Little Bats Reach Speeds of Up to 100 MPH
If you’ve ever watched a bat in flight, you’ve likely come to two conclusions: first, that bats are adorable*, and second, that boy, does that look like a lot of work. Scientists have long believed bats’ flying style to be inefficient, but a new study published in the journal Royal Society Open Science shows that all that flapping could be working in their favor.
Very little about a bat appears optimized for flight. In addition to their flap-happy flying technique, their massive ears and protruding features create real drag up in the air. Compared to birds, bats spend relatively little time in the air, and so it was assumed that speed and efficient flight were less important than other skills and traits.
But this is truer of some bats than others. From a distance, a Brazilian free-tailed bat (Tadarida brasiliensis, also known as the Mexican free-tailed bat) in midair looks a lot like a bird, with similarly shaped wings and flight patterns. The free-tailed bat is a delicate little critter, maxing out at around 0.5 ounces, with a wingspan of up to 14 inches. Known as speedy fliers, they make their homes in caves and under bridges throughout the western U.S. and down through Central and South America.
To find out just how fast these little bats could go, researchers at the University of Tennessee designed a very unusual experiment that lasted seven nights. Every evening, one scientist boarded an airplane headed toward well-known bat hideout Frio Cave, located about 80 miles west of San Antonio, Texas, while another waited at the mouth of the cave with a handheld net. As the bats emerged to hunt, the researcher by the cave netted a female bat, glued a lightweight radio transmitter to her back, and set her free. The researcher aboard the plane tracked the bats’ movements in real time.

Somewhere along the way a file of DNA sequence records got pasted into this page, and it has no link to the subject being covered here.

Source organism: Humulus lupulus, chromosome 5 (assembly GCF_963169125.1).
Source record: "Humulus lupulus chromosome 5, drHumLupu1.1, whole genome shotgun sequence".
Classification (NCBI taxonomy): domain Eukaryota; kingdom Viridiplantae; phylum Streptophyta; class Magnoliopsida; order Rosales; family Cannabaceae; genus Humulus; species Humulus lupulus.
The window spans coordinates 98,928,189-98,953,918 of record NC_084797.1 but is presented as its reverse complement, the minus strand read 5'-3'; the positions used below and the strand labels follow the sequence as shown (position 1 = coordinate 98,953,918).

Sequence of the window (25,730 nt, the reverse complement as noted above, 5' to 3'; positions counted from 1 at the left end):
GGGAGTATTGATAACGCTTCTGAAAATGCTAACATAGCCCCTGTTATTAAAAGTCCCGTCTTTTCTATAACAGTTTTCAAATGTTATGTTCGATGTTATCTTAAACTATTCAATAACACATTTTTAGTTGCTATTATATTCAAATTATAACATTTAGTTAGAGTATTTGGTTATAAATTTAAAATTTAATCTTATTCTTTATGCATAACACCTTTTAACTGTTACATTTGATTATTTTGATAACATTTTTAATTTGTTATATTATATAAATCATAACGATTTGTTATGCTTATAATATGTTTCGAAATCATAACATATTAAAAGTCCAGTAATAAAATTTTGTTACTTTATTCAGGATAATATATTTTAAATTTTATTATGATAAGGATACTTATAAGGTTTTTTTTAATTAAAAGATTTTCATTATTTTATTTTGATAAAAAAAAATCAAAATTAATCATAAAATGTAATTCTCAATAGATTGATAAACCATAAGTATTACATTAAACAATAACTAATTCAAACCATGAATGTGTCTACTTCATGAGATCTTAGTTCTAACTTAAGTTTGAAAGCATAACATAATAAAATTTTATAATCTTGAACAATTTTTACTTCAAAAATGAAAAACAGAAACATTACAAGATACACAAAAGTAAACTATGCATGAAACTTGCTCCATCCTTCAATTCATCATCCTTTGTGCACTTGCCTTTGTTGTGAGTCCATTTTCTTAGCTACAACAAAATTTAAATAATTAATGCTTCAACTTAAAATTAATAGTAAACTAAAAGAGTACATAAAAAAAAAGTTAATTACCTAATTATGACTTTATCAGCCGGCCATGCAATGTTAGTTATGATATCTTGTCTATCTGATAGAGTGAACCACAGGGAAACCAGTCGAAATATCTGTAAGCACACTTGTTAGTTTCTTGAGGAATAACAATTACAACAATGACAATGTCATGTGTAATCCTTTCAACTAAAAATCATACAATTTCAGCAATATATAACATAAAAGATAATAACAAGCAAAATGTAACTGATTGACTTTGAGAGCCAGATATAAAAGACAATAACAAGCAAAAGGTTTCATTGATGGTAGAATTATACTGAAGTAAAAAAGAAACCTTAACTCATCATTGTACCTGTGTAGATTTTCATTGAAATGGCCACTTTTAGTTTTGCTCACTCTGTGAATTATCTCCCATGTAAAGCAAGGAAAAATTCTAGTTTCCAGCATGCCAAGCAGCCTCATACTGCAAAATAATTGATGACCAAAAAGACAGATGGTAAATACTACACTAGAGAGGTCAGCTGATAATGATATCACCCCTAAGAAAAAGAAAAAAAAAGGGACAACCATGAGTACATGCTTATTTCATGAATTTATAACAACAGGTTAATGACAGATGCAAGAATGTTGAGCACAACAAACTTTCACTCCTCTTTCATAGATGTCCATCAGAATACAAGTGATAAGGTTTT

And gosh, those bats were moving. Individual bats reached ground speeds of up to 100 miles an hour in little bursts—faster than any other bird, let alone bat, ever recorded.
Contrary to expectations, they also negotiated wind currents the same way birds do—increasing their speed into a head wind and easing up when the wind was at their backs.
“Our results suggest that flight performance in bats has been underappreciated,” the authors write modestly, “and that functional differences in the flight abilities of birds and bats require re-evaluation.”
*Disagree? Just look at these faces.